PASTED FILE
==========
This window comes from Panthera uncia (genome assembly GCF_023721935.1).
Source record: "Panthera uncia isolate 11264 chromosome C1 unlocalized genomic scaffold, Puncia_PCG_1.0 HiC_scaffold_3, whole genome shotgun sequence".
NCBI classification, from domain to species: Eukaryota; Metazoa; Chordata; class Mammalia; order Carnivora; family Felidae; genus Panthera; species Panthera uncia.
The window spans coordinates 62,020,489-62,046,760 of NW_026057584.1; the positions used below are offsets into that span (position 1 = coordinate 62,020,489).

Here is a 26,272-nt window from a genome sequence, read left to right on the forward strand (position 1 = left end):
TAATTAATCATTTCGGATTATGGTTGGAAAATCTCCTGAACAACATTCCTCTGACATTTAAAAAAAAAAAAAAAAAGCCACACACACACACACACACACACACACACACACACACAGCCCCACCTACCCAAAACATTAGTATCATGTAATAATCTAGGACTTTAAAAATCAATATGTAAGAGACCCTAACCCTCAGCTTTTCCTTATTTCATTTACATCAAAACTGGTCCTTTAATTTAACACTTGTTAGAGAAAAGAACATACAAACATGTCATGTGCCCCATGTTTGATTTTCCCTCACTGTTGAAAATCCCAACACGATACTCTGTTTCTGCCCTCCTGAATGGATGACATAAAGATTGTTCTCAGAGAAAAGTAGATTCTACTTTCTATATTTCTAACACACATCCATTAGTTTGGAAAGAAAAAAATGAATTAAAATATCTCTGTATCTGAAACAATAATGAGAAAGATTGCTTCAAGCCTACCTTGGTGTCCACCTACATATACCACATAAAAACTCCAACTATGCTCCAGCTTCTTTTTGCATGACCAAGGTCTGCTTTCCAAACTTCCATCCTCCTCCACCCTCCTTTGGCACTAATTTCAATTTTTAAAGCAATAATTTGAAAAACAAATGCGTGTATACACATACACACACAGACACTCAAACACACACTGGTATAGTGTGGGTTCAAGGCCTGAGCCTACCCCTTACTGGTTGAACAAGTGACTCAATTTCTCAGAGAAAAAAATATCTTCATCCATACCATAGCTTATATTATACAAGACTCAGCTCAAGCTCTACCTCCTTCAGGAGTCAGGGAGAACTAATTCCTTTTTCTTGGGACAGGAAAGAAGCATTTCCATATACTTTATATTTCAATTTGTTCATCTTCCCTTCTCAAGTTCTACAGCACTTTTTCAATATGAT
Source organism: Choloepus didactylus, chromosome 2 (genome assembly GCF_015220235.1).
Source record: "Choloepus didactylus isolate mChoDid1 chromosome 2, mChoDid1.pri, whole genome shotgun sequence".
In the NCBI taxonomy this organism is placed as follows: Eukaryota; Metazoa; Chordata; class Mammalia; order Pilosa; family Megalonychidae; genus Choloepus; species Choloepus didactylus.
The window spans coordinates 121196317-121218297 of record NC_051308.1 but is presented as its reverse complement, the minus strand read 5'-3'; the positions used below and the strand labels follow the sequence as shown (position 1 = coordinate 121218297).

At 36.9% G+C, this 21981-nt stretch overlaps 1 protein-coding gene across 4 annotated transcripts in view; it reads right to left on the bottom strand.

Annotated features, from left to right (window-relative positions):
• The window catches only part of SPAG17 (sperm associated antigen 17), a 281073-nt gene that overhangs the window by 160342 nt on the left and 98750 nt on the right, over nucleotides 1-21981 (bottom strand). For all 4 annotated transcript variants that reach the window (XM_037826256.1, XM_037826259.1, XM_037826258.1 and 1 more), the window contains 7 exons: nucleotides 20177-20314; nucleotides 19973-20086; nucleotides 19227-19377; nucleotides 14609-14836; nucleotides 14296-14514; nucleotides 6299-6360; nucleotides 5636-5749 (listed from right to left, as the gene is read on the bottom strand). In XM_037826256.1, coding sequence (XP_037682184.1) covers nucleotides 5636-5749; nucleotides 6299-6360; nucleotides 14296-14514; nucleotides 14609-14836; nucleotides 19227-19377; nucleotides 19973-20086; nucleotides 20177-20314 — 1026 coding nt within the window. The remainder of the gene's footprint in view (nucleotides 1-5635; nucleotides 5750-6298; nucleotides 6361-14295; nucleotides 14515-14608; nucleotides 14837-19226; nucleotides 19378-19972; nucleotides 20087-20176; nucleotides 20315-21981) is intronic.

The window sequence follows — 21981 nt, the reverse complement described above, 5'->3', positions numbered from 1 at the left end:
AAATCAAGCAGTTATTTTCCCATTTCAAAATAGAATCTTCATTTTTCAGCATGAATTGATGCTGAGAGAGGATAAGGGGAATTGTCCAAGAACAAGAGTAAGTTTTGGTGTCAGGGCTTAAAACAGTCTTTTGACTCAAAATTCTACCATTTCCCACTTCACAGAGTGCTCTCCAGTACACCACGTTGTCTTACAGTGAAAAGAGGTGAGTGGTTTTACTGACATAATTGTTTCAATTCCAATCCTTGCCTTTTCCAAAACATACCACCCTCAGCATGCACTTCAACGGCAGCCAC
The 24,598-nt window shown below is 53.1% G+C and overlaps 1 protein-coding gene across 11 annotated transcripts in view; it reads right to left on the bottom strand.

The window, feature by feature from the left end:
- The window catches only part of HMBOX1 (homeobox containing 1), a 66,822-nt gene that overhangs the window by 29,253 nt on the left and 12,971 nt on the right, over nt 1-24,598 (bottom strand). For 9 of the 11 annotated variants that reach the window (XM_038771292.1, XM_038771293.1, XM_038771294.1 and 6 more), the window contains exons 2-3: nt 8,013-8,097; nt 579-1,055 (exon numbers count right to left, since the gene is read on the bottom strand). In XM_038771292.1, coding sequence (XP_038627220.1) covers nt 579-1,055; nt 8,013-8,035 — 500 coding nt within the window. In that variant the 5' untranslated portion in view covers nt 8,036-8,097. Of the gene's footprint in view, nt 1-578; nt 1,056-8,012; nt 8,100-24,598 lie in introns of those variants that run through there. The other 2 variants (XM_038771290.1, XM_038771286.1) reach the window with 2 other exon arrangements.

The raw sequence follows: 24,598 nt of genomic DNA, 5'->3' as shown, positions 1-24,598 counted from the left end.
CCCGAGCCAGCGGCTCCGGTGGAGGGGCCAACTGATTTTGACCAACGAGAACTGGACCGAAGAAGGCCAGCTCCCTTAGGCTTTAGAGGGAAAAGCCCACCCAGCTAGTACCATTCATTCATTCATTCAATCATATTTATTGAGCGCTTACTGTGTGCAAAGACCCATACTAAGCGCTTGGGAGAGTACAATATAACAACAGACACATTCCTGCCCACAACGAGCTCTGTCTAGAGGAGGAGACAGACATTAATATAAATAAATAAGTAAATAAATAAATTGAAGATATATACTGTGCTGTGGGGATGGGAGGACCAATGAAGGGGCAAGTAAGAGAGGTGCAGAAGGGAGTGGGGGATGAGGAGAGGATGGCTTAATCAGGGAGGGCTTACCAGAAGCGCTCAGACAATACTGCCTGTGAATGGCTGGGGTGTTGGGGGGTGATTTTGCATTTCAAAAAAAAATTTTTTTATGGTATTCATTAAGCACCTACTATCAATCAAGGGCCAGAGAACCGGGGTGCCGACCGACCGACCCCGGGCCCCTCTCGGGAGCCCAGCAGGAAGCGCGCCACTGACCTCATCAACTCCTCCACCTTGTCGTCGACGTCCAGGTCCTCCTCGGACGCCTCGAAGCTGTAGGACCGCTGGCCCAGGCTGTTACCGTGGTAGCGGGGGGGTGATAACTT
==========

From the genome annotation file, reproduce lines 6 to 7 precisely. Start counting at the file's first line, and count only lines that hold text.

TAATTAATCATTTCGGATTATGGTTGGAAAATCTCCTGAACAACATTCCTCTGACATTTAAAAAAAAAAAAAAAAAGCCACACACACACACACACACACACACACACACACACACAGCCCCACCTACCCAAAACATTAGTATCATGTAATAATCTAGGACTTTAAAAATCAATATGTAAGAGACCCTAACCCTCAGCTTTTCCTTATTTCATTTACATCAAAACTGGTCCTTTAATTTAACACTTGTTAGAGAAAAGAACATACAAACATGTCATGTGCCCCATGTTTGATTTTCCCTCACTGTTGAAAATCCCAACACGATACTCTGTTTCTGCCCTCCTGAATGGATGACATAAAGATTGTTCTCAGAGAAAAGTAGATTCTACTTTCTATATTTCTAACACACATCCATTAGTTTGGAAAGAAAAAAATGAATTAAAATATCTCTGTATCTGAAACAATAATGAGAAAGATTGCTTCAAGCCTACCTTGGTGTCCACCTACATATACCACATAAAAACTCCAACTATGCTCCAGCTTCTTTTTGCATGACCAAGGTCTGCTTTCCAAACTTCCATCCTCCTCCACCCTCCTTTGGCACTAATTTCAATTTTTAAAGCAATAATTTGAAAAACAAATGCGTGTATACACATACACACACAGACACTCAAACACACACTGGTATAGTGTGGGTTCAAGGCCTGAGCCTACCCCTTACTGGTTGAACAAGTGACTCAATTTCTCAGAGAAAAAAATATCTTCATCCATACCATAGCTTATATTATACAAGACTCAGCTCAAGCTCTACCTCCTTCAGGAGTCAGGGAGAACTAATTCCTTTTTCTTGGGACAGGAAAGAAGCATTTCCATATACTTTATATTTCAATTTGTTCATCTTCCCTTCTCAAGTTCTACAGCACTTTTTCAATATGAT
Source organism: Choloepus didactylus, chromosome 2 (genome assembly GCF_015220235.1).